After an increase in the Internal Consumption Tax on tobacco in January 2021, there was a further rise in prices in April, building on the increase from the previous year. This had a particularly pronounced effect on volume sales of cigarettes, leading to declines.
With the closure of borders in 2020, the share of illicit trade declined to 13.9% (down from 15.
The mid-priced segment remained dominant within Moroccan cigarettes, particularly following the price hike in 2021. Despite share gain for premium cigarettes, some consumers of Marlboro and Davidoff traded down to brands which offer high-quality cigarettes but at a more affordable price, such as Camel.
Despite male domination, the number of female cigarette smokers in Morocco is on the increase due to the growing number of women in the formal workplace. While women comprised just 3.
Société Marocaines des Tabacs continued to dominate cigarettes in 2021. The company enjoys strong expertise and awareness of the local tobacco market, with it previously holding a monopoly.
According to trade sources, 71% of cigarettes smoked in Morocco contain 14 mg of tar, and almost 96% of cigarettes sold in Morocco do not abide by the international 10-1-10 standards (10 mg tar, 1 mg nicotine and 10 mg carbon monoxide). This includes leading brands such as Marquise and Winston, which both contain 14 mg of tar.
Cigarette sales were already suffering because of three consecutive tax increases – in January and April 2021, and then in January 2022 – with the last price increase mainly impacting low-cost segments. As of January 2022, the state will apply successive increases for each year until 2026 and a major reorganisation of consumption tax, with the ultimate aim of reducing the price gap between premium and economy brands.
High-tar cigarettes will continue their downward trend over the forecast period. This can be explained not only by the new law due to come into force by 2024, obliging all players to abide by international 10-1-10 norms, but will also be attributed to growing health awareness and effectual anti-smoking campaigns carried out by the government.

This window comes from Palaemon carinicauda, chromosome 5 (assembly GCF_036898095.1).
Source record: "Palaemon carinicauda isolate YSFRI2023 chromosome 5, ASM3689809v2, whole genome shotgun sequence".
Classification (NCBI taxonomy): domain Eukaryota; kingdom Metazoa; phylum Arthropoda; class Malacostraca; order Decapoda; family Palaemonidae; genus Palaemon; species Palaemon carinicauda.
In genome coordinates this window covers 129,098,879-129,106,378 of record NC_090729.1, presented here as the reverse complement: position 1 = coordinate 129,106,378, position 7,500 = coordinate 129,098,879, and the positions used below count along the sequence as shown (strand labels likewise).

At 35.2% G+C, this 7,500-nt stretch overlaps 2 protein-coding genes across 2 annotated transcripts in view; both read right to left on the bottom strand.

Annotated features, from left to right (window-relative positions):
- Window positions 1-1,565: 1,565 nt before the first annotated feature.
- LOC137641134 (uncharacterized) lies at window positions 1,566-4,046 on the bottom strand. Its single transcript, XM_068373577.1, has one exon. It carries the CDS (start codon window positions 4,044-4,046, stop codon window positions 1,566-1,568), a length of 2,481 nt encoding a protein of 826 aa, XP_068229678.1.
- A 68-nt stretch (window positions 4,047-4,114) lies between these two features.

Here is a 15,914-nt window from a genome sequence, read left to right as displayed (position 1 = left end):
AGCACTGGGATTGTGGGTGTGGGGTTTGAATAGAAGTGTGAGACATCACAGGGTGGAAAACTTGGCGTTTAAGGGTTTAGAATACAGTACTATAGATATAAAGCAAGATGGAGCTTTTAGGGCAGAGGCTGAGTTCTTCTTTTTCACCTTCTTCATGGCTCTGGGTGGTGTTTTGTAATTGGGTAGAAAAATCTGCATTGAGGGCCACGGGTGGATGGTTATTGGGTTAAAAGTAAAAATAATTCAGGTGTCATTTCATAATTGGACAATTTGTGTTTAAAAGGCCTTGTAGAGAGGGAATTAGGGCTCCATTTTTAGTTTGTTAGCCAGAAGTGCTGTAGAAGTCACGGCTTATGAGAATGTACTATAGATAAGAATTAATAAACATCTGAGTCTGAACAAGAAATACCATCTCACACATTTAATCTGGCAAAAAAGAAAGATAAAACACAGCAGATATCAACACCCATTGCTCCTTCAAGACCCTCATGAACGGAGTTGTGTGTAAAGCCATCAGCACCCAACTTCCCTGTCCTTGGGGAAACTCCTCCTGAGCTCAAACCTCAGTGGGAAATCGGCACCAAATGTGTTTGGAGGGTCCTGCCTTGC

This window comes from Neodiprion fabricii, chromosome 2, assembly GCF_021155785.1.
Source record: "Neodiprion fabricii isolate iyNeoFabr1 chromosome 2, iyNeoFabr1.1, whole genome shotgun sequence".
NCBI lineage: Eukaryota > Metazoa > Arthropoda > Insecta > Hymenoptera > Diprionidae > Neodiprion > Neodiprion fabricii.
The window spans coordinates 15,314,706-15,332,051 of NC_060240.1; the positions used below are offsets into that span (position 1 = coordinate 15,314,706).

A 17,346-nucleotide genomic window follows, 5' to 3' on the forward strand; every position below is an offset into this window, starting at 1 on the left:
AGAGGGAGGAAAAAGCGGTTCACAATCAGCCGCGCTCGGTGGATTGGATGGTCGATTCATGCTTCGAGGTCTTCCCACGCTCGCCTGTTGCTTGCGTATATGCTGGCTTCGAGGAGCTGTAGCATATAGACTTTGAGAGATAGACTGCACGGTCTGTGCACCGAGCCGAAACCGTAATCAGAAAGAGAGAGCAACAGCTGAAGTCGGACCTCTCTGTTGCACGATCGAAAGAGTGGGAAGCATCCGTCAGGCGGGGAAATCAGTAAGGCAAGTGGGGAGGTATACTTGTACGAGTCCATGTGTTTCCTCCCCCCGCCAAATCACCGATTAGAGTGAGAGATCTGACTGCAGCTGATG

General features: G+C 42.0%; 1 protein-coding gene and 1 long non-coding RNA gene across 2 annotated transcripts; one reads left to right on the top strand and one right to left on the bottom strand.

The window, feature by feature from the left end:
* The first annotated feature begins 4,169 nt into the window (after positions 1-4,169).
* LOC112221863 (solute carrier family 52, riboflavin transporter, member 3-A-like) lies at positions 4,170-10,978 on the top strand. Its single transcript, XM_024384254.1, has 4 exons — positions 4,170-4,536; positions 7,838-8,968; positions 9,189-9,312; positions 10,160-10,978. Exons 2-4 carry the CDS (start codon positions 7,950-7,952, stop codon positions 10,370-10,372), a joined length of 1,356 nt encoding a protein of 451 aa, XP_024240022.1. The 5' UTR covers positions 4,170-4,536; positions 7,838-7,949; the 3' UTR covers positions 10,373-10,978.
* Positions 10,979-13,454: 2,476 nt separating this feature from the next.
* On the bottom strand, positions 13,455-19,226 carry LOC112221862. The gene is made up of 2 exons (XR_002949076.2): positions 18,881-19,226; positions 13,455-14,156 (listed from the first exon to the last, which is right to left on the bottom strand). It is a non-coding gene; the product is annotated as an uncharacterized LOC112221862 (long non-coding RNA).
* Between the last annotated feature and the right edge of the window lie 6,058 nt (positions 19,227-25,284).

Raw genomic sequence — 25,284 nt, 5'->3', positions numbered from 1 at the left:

Illicit trade witnessed fluctuations since the emergence of the pandemic, with sales considerably diminishing in 2020 due to border closures, while demand substantially improved in 2021 with the reopening of borders and strained disposable incomes. This explains that despite government efforts, which will boom over the forecast period, illicit trade will likely pull further sales away from retail cigarettes.
It is not only illicit tobacco that is expected to gain sales from retail cigarettes, but the growing expansion of perceived less harmful alternatives such as e-vapour products and heated tobacco will also place pressure on demand. While e-vapour products are becoming increasingly visible in stores, the entry of Iqos heated tobacco in November 2021 will also prompt many consumers to switch to these alternative categories.
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RETAIL SALES OF DUTY PAID CIGARETTES The definition of cigarettes for the purposes of this study is duty-paid, machine manufactured white-stick products. This does not exclude brands of cigarettes that do not use white paper but it is designed to exclude the volume of non-machine manufactured products such as bidis/beedis (India) and papirosy (Russia), and other smoking products made with tobacco but that either do not resemble cigarettes as recognised in the US or Europe, or those that are not machine manufactured. The exclusion of these products is intended to give a more accurate picture of the "true" market for cigarettes and cigars which has been distorted in official statistics and published reports because of the inclusion of hybrid products. NB Please note that due to its central importance and integration into the industry mainstream, Indonesia’s market data does include hand-rolled kreteks DUTY-FREE sales are excluded from retail sales, as are herbal cigarettes. ILLICIT TRADE CIGARETTES Not included in retail sales, but split out separately in volume terms only. Defined as non-duty paid cigarettes (includes smuggled & counterfeit/fake products combined). Legitimate cross-border sales are considered duty-paid. Sales arising from a foreign national purchasing cheaper cigarettes in bulk in a neighbouring country for personal use and exported back are attributed to the country where the purchase is made (e.g. bulk cigarette sales by British nationals in France are attributed to France).See All of Our Definitions
This report originates from Passport, our Cigarettes research and analysis database.
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